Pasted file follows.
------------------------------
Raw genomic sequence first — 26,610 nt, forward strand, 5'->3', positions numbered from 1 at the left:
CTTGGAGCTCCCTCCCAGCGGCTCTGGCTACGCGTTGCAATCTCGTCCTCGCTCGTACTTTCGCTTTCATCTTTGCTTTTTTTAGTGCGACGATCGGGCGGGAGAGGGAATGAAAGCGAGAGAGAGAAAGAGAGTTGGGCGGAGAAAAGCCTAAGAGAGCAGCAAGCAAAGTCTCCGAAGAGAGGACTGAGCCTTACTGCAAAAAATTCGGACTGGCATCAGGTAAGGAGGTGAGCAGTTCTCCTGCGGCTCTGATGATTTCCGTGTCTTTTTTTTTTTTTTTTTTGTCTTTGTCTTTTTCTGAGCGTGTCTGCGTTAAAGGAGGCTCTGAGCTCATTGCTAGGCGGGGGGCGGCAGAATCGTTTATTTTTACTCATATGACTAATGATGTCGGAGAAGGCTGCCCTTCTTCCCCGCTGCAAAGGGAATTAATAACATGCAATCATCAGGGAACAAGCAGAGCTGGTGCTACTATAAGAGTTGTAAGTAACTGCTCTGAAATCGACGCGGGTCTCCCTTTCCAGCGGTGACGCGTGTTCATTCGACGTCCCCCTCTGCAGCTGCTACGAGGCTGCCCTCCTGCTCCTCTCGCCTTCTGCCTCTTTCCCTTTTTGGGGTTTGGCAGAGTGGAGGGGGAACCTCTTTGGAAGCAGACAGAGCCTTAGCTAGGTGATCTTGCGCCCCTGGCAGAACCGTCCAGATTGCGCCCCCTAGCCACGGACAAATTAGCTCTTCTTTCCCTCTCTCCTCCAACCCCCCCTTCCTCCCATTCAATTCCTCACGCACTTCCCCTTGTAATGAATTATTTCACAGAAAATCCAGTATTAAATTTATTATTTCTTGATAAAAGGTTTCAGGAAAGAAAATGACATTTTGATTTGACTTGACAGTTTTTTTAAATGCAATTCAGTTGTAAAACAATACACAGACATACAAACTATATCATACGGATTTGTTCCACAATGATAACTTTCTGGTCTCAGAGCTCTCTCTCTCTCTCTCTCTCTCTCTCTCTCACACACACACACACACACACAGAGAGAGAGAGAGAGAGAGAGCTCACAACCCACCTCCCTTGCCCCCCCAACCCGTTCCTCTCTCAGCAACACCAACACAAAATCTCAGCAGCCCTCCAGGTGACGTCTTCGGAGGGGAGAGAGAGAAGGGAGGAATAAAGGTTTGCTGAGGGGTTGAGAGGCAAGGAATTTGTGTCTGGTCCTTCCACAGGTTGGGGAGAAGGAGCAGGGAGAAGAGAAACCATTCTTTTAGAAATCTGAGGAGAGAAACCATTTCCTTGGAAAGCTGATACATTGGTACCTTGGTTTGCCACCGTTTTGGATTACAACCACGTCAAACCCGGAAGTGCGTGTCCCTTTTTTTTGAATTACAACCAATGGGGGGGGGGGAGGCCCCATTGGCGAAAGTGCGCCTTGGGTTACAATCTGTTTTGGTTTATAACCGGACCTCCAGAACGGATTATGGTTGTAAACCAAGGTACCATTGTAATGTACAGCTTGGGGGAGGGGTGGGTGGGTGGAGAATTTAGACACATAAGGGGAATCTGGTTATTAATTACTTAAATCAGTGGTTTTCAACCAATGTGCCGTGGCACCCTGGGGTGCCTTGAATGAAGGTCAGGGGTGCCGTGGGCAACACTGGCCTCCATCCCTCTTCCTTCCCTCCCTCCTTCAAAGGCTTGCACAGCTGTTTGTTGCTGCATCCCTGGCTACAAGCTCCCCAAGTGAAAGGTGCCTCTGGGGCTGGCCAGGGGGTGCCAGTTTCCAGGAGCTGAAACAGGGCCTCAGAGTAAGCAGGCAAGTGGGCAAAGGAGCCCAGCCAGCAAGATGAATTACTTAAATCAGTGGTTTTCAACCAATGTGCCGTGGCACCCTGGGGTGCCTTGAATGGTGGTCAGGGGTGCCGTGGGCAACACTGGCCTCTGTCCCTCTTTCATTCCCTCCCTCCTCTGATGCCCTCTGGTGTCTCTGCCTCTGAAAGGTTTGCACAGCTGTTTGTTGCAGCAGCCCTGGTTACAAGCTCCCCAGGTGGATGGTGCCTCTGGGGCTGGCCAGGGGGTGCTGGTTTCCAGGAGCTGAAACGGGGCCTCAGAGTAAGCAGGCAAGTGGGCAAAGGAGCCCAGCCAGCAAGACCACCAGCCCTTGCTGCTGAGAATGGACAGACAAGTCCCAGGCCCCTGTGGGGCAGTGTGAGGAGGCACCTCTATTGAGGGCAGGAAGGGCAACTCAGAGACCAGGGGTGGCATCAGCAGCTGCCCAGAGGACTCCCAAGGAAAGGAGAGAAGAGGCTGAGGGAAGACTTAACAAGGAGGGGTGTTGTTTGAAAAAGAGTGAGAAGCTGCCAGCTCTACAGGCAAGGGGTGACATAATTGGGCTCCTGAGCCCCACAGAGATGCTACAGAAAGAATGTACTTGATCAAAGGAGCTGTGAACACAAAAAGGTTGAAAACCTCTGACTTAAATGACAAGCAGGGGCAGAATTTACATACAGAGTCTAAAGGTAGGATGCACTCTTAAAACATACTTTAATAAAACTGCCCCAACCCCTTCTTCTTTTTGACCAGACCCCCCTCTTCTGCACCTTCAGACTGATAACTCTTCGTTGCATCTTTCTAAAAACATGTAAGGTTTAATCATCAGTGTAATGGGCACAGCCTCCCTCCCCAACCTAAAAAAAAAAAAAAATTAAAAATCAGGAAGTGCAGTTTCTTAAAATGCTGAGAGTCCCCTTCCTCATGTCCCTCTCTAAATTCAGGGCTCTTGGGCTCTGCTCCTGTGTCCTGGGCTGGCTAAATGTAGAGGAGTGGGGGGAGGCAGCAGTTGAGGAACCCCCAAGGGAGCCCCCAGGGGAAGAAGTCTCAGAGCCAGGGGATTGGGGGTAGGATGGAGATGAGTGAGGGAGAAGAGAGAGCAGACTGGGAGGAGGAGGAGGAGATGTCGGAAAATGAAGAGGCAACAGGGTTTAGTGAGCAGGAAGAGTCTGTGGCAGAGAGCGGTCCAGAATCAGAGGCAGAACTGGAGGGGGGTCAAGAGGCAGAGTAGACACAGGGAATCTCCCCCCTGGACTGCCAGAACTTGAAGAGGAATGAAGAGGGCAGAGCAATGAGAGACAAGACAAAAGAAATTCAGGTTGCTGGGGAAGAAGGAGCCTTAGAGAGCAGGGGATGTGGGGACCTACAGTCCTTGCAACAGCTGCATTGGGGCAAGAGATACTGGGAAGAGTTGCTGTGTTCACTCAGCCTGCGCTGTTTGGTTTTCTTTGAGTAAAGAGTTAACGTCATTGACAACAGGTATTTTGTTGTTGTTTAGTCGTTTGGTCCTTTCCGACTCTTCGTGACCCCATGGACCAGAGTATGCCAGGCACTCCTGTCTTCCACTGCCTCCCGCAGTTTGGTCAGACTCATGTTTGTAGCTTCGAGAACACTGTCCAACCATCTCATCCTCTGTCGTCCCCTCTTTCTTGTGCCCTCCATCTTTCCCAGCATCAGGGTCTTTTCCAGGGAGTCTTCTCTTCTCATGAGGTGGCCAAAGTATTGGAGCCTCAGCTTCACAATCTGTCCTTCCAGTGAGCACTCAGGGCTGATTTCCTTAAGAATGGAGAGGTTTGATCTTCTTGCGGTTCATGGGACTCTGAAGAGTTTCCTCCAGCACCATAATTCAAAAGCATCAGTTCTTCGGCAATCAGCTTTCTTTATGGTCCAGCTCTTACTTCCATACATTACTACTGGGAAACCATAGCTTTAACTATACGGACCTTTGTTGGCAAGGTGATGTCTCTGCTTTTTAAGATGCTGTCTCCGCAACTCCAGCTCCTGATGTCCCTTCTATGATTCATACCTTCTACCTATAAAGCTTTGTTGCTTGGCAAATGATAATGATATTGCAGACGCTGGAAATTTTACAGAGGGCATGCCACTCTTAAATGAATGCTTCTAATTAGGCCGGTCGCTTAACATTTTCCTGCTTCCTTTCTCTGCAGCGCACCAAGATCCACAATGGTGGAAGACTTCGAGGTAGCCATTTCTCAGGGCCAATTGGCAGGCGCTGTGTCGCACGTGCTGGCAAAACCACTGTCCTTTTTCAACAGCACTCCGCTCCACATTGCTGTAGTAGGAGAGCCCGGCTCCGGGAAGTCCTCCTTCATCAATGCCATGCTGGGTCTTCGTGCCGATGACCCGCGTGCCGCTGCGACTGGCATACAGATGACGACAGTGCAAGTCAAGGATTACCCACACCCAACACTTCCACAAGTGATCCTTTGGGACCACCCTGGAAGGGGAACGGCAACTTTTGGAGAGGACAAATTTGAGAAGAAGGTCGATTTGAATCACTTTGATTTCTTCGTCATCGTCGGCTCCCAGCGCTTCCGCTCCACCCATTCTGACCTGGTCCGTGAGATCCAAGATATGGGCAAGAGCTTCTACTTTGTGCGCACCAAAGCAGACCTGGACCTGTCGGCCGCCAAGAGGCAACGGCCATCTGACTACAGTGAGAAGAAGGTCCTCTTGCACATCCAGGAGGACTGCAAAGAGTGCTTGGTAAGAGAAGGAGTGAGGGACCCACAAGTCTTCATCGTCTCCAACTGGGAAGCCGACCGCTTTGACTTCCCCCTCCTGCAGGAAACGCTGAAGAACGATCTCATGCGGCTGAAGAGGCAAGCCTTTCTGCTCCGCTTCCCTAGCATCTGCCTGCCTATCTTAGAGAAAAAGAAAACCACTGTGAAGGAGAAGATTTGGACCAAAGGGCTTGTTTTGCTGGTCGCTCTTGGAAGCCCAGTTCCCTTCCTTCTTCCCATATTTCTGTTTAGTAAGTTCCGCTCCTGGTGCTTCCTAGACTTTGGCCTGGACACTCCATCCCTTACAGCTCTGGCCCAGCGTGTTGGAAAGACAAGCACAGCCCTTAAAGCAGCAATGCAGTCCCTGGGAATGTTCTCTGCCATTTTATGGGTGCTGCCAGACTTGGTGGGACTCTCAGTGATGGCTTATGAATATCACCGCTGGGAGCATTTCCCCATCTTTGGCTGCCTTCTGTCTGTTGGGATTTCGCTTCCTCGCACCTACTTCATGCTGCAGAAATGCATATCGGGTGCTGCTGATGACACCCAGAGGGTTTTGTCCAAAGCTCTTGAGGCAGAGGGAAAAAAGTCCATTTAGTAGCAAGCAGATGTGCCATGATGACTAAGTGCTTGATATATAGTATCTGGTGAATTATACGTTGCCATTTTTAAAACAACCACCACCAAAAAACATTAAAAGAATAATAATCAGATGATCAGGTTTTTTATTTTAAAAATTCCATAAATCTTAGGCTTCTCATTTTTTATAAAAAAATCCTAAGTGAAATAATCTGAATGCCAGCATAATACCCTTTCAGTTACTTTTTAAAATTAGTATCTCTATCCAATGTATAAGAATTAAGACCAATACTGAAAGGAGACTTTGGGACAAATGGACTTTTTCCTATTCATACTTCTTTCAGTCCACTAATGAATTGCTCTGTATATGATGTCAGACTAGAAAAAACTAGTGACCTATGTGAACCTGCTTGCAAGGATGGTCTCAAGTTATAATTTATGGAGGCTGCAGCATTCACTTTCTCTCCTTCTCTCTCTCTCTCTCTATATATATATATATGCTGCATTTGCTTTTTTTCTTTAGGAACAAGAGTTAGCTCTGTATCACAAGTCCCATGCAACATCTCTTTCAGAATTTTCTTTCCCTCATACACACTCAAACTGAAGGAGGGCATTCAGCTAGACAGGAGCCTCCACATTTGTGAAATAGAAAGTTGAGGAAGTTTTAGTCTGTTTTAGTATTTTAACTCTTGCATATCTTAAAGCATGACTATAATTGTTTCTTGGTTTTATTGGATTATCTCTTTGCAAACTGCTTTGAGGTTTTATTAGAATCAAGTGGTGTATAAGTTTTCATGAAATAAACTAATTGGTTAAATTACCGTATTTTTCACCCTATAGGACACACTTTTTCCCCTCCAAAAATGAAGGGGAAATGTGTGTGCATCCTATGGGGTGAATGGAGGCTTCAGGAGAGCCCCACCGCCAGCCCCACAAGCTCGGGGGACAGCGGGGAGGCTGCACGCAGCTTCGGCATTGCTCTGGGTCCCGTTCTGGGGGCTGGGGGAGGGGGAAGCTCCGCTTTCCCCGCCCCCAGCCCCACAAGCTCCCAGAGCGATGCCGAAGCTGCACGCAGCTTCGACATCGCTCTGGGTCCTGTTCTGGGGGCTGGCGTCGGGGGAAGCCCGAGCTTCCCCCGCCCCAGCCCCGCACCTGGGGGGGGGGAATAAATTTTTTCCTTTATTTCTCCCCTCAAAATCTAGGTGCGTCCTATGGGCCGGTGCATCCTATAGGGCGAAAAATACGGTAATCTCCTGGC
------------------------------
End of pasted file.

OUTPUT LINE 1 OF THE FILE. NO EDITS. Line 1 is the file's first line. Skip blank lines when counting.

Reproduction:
Raw genomic sequence first — 26,610 nt, forward strand, 5'->3', positions numbered from 1 at the left: